Concealed behind this demand was secession, given that with the constitutional revision of 1974 the Yugoslav Republics achieved, with some conditions, the right of self-determination.

Within the structure of the Yugoslav Federation, the Albanian minority certainly had problems, particularly when the Serb, Rankovic, held the position of the Internal Affairs Minister. However, after the 1974 Constitution Kosovar Albanians enjoyed more ethnic rights than perhaps any other minority in Europe, with a status of regional autonomy, university education in the Albanian language, etc.

On the other hand, after 1974 Serb nationalists felt their hegemonic role challenged not only in Kosovo but also more generally within the structure of the Yugoslav Federation. Serbian nationalism awakened. Characteristic were the positions of the Serbian Academy of Sciences, which, in 1986, long before the crisis erupted, contained references to "unalienable" national rights and the "historical rights" of the Serbian people who have been "underprivileged" by their role in the structure of the Yugoslav Federation.

In other words, both the Albanians as much as the Serbs established the grounds for expansionist ideologies by ignoring the historical experiences of the Balkan region.

Thus through the dissolution of Yugoslavia and with the slogan "all Serbs in one state" the Serbs were attempting to construct the "Great Serbia." They exploited their military might since the greater portion of the Yugoslav war machine was under Serb control.

Upon seeing the Yugoslav Republics gain their independence, Albanian nationalists on their part felt that the historical opportunity had come to create an independent Kosovo en route to the great Albania. So they then implemented the military tactics of the KLA (Kosovo Liberation Army) with Rugova's policy of non-violent resistance.

The international actor in the form of NATO intervened under the doctrine that "human rights are mightier than the right of sovereignty" at the wrong time, in the wrong place, and in the wrong fashion. If it had to intervene, it should have done so earlier, at the outset of the Serb campaign and especially in Bosnia, to protect its civilians. If NATO had wanted to defend the human rights of the Kosovar Albanians it should have followed the suggestions of expert military analysts and carried out a ground intervention in coordination with air strikes in order to protect the Albanian population from the Serb ethnic cleansing raids. This was the only way that the Albanian population of Kosovo could have been effectively protected. Fearful of the political costs (human losses in a ground operation and negative public opinion in alliance-member countries) the NATO commanders intervened with bombing missions (inevitably causing civilian casualties) in a unsuccessful attempt to have their pie and eat it too.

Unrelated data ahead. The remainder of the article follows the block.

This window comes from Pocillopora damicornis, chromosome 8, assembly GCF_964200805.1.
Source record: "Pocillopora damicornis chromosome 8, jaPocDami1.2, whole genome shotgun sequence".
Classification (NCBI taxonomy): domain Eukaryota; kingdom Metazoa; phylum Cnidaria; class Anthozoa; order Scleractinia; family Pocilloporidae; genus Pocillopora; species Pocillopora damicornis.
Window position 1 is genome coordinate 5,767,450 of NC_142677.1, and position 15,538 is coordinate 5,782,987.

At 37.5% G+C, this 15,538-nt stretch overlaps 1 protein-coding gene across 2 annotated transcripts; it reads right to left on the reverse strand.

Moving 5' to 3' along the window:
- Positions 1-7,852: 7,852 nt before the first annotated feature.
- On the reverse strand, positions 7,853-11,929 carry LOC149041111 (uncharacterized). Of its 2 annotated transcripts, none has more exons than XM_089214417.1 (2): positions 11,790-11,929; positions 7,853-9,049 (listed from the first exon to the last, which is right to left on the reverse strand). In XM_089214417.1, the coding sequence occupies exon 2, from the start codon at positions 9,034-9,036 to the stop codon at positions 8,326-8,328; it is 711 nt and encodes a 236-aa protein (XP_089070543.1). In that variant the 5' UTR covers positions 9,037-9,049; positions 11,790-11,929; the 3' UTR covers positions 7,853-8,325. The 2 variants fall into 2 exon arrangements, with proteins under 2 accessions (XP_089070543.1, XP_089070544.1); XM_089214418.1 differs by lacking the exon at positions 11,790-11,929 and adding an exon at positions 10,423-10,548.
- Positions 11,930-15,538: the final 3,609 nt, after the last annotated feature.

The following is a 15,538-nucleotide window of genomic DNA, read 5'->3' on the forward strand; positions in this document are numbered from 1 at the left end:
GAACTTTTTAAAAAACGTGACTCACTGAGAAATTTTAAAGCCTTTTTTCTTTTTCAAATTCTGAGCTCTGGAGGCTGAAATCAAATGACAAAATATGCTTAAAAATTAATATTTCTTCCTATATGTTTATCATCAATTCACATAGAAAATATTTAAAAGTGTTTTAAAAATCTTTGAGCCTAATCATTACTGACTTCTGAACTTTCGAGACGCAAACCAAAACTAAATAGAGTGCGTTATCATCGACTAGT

Another error was banning the KLA (Albanian extremists) from an equal place at the table, which only served to nourish their expansionist dreams. If the international community was asking Milosevic to withdraw Yugoslav troops from Kosovo and to stop the ethnic cleansing, then it had to simultaneously ask for the total disarmament of the KLA, given that an international force was undertaking to protect the population. The pressure at Rambouillet was one-sided, exerted only on the Serbs. This also left open the eventuality of a border change since the provisions gave Kosovo a three-year transitional period followed by a "non-status" regime without clear and explicit reference to respecting the borders of the new Yugoslavia.

The bombings provided Milosevic's (para)military and (para)governmental forces with the opportunity to wage large-scale ethnic cleansings. The Albanian refugees did not leave Pristina out of fear of the bombing raids, as some would have us believe. Rather, the overwhelming majority of Kosovar Albanians fled to the Republic of Macedonia and Albania because of Serb persecution, resulting in a serious threat to the stability of both these countries. Here the international community made yet another mistake. It did not support these countries' request for accession into the NATO alliance, nor did it reinforce their relationship with the EU through a special affiliation status.

A significant factor leading to the intervention of the international community in Kosovo, and which the average Greek does not know, is that the ethnic cleansing and persecution of Albanians had begun long before the NATO intervention.

After Milosevic's abolition of the autonomy of Kosovo and Vojvodina in 1989, many Albanians left Kosovo because of political discrimination by the Serb authority. This intensified over recent years, as corroborated by independent international organizations and even by the UN. Just, of course, as the average Greek is unaware of the thousands of charges (brought to international organizations) of rape of Bosnian women by Serbian soldiers and paramilitary troops during the operations in Bosnia.

Certainly, the Croatians (in Kraina) and the Bosnians (to a small extent) carried out ethnic cleansings against Serb populations. But this came as a result of the Serb policy that from the outset of the crisis was designed to expand the land of the Serbian state. The Croatians expelled the Serbs from Kraina, while flirting with the idea of incorporating the Bosnian lands of Herzegovina into Croatia. But this was after the Serbs expelled the Croats from Slavonia to create an ethnically clean state for the "Great Serbia." In the regions of Bosnia where the Serbs were the majority, they drove out the Bosnians in order to create the conditions for ethnically cleansed regions in Bosnia that could later be joined to Serbia. They drove the Albanians out of Kosovo to "ethnically" cleanse Serbia of an "annoying" foreign minority. In other words, there was no general and indefinite "civil" war in Yugoslavia in which everyone was equally to blame, as some would have us believe.